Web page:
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It would be possible to write a DBMS to do this, it's just none of the majors are written in that way. One problem is how to handle changes subsequent to the transaction which is to be retrospectively rolled back.

Most DBMS use physical logging - "in transaction A byte X change value from Y to Z." To rollback the logged action is reversed (byte X changes value from Z to Y). There is no indication of why a value changed. Say we see a certain byte's content changing from 2 to 4 and subsequently to 12. Is that "times 2, times 3" or is that "add 2, add 8"? If we rolled back the first action but retained the second what value would we expect that byte to hold?

There is another way known as logical logging which, effectively, stores the DML operations. To retroactively roll back a committed transaction, the database would be restored to a state before that transaction and the log replayed, skipping the log rows we want removed. Subsequent actions can be replayed and the database ends up in a state consistent with the actions performed. The restore can happen from a backup, a snapshot or a checkpoint each of which would have to be written to persist a consistent representation of the data. While this doesn't feel like a rollback - where we step backward through the log undoing actions as we go - the end result is the same.

There are reasons why logical logging is not used. In the worst-case recovery takes as long as the database has been in existence. In multi-user systems concurrent writes can be difficult to reproduce exactly during replay meaning the restored system risks ending in a different state from the original system.

So I think if you have the source code to a DBMS, a lot of time to spare, and a penchant for system programming this would be achievable. It would be a fun hold-my-beer exercise. It would not, however, be a viable application implementation. For all the reasons other posters have mentioned, that would be a disaster.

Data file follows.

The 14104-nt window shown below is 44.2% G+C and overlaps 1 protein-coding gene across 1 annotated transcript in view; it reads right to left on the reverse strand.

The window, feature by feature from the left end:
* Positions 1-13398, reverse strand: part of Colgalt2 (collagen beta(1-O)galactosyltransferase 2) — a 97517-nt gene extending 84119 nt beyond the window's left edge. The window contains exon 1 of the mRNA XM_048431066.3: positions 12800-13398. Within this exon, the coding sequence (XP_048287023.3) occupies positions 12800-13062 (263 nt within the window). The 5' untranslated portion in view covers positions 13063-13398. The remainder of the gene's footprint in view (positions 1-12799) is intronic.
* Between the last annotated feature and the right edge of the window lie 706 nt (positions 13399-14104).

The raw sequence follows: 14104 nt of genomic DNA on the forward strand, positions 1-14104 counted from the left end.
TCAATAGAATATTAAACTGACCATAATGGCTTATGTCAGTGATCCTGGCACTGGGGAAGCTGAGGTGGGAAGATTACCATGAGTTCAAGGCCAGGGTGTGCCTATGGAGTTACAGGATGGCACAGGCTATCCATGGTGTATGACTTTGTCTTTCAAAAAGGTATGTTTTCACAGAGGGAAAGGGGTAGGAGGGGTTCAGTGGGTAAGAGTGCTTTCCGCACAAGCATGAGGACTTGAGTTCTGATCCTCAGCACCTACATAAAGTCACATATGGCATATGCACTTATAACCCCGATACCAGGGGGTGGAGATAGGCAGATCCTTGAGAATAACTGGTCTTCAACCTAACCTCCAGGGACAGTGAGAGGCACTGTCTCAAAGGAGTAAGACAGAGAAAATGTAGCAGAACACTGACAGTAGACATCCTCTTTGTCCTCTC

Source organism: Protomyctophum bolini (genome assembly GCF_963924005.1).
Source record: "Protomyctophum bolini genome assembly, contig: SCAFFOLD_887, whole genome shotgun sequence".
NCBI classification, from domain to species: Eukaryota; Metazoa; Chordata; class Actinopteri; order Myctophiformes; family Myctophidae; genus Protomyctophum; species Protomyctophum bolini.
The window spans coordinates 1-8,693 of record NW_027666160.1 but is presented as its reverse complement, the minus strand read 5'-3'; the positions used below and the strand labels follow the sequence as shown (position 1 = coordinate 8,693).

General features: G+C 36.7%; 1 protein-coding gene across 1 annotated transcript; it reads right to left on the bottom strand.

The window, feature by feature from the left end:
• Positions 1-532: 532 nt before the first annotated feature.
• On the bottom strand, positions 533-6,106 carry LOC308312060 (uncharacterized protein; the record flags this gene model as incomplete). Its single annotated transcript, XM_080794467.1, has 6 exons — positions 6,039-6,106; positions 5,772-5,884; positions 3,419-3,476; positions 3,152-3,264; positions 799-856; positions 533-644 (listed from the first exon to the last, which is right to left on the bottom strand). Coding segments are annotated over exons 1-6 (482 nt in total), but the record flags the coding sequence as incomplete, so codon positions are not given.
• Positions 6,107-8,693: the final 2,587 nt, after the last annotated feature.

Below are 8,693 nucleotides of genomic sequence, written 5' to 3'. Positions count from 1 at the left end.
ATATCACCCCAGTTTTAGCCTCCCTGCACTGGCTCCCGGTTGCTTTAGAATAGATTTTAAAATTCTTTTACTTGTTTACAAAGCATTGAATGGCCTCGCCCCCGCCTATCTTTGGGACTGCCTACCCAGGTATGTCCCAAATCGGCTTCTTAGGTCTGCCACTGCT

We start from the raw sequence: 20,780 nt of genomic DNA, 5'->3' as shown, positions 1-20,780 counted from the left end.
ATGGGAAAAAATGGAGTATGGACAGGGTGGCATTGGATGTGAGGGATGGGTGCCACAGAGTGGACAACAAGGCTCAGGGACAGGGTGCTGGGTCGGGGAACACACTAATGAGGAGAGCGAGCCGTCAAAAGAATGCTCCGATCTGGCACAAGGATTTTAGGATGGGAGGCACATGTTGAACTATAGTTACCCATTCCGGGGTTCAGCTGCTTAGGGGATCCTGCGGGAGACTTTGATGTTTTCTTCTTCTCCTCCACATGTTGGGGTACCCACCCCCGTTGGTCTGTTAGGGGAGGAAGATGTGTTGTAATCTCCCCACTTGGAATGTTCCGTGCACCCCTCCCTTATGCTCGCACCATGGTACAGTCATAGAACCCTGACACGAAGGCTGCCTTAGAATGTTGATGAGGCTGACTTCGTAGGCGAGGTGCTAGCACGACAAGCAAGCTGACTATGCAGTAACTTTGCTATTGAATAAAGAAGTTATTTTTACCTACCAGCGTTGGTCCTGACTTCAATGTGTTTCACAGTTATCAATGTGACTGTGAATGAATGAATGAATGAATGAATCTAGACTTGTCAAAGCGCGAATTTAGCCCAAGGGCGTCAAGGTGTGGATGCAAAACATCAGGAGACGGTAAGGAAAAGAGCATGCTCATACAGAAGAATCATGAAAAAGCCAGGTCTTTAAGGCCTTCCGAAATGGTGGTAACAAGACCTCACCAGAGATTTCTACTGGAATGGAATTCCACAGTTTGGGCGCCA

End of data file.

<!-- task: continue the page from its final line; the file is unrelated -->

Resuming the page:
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    @MichaelGreen - please see my answer as to why I think I think if you have the source code to a DBMS, a lot of time to spare, and a penchant for system programming this would be achievable. is not a realisable goal, even with superb programming skills plus an in-depth knowledge of the source. Do you have any input on what I have written - I'd be interested!
    – Vérace
    Jan 6, 2021 at 21:31
  • @Vérace I think we're answering slightly different questions. I'm answering "could this piece of software be written?" It could. You're answering "should this be done in an actual system implementation?" It should not. Jan 7, 2021 at 21:50
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We have the log file that has all information to undo a committed transaction, so why is this not possible?

This is exactly what happens when you restore a database to specific point in time. The transaction log entries are used to roll-forward and roll-back committed transactions to the desired point in time, essentially allowing you to undo a committed transaction.

The requirement of course, is that you must overwrite the existing database with a prior backup (or restore a new copy of the database), applying transaction log entries to the desired point in time. This would in effect be exactly what you're looking for.